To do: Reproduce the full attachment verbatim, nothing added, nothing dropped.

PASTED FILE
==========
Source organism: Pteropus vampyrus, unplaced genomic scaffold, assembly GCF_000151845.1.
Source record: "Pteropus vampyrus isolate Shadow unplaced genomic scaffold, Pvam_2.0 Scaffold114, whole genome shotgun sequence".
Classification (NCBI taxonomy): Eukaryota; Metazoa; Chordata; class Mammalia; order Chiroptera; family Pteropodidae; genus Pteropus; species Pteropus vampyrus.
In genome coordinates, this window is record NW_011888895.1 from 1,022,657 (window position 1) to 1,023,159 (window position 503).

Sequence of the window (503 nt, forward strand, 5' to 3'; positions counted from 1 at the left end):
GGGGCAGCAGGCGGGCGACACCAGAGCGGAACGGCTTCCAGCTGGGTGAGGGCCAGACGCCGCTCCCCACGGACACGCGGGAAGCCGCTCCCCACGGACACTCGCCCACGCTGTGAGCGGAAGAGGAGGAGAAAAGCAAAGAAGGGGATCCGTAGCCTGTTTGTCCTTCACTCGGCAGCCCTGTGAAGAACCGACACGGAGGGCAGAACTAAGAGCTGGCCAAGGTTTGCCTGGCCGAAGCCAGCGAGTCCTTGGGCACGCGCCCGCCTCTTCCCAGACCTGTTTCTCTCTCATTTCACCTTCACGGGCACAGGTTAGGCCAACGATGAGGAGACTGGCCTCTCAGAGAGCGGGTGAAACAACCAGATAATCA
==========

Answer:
Source organism: Pteropus vampyrus, unplaced genomic scaffold, assembly GCF_000151845.1.
Source record: "Pteropus vampyrus isolate Shadow unplaced genomic scaffold, Pvam_2.0 Scaffold114, whole genome shotgun sequence".
Classification (NCBI taxonomy): Eukaryota; Metazoa; Chordata; class Mammalia; order Chiroptera; family Pteropodidae; genus Pteropus; species Pteropus vampyrus.
In genome coordinates, this window is record NW_011888895.1 from 1,022,657 (window position 1) to 1,023,159 (window position 503).

Sequence of the window (503 nt, forward strand, 5' to 3'; positions counted from 1 at the left end):
GGGGCAGCAGGCGGGCGACACCAGAGCGGAACGGCTTCCAGCTGGGTGAGGGCCAGACGCCGCTCCCCACGGACACGCGGGAAGCCGCTCCCCACGGACACTCGCCCACGCTGTGAGCGGAAGAGGAGGAGAAAAGCAAAGAAGGGGATCCGTAGCCTGTTTGTCCTTCACTCGGCAGCCCTGTGAAGAACCGACACGGAGGGCAGAACTAAGAGCTGGCCAAGGTTTGCCTGGCCGAAGCCAGCGAGTCCTTGGGCACGCGCCCGCCTCTTCCCAGACCTGTTTCTCTCTCATTTCACCTTCACGGGCACAGGTTAGGCCAACGATGAGGAGACTGGCCTCTCAGAGAGCGGGTGAAACAACCAGATAATCA